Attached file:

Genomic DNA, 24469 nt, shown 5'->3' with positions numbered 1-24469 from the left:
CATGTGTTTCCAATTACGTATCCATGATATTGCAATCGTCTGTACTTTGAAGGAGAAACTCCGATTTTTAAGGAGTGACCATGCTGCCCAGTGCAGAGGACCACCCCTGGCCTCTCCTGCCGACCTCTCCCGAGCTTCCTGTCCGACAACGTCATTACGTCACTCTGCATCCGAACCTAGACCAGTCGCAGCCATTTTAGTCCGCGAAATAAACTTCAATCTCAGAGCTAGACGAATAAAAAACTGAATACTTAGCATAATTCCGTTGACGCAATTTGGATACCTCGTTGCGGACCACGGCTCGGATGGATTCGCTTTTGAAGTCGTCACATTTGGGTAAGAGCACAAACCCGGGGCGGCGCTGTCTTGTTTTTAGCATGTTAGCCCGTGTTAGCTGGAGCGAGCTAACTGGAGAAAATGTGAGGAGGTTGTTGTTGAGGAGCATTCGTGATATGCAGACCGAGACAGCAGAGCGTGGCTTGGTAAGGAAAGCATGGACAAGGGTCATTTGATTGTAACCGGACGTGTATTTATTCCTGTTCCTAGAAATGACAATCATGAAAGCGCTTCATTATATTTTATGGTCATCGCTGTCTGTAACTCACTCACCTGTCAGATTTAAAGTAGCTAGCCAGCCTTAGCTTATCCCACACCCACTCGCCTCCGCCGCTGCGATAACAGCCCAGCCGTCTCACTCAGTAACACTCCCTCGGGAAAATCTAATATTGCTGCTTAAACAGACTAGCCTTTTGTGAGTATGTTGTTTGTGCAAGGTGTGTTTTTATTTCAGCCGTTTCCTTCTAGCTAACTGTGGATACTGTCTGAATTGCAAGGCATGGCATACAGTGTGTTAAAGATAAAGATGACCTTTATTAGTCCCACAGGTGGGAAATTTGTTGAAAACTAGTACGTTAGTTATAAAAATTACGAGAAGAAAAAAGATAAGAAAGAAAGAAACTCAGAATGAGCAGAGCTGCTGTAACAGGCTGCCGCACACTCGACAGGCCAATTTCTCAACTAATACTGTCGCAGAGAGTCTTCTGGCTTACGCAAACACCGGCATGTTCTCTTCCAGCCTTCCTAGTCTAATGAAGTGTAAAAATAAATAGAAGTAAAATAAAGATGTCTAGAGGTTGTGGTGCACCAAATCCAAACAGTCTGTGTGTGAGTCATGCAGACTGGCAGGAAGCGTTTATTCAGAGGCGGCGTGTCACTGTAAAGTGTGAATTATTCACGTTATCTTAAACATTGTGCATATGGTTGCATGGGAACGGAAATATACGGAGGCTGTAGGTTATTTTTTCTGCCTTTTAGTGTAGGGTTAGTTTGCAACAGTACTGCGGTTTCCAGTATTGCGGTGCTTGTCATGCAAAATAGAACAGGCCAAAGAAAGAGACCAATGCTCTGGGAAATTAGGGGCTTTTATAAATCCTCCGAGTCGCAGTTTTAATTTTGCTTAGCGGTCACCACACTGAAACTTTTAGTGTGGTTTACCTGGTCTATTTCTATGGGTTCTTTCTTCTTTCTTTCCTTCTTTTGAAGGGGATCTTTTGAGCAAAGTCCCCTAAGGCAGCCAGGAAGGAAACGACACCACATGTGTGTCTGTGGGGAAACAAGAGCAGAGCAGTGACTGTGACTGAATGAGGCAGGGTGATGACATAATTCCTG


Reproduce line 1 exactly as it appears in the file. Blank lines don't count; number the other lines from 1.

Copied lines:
Genomic DNA, 24469 nt, shown 5'->3' with positions numbered 1-24469 from the left: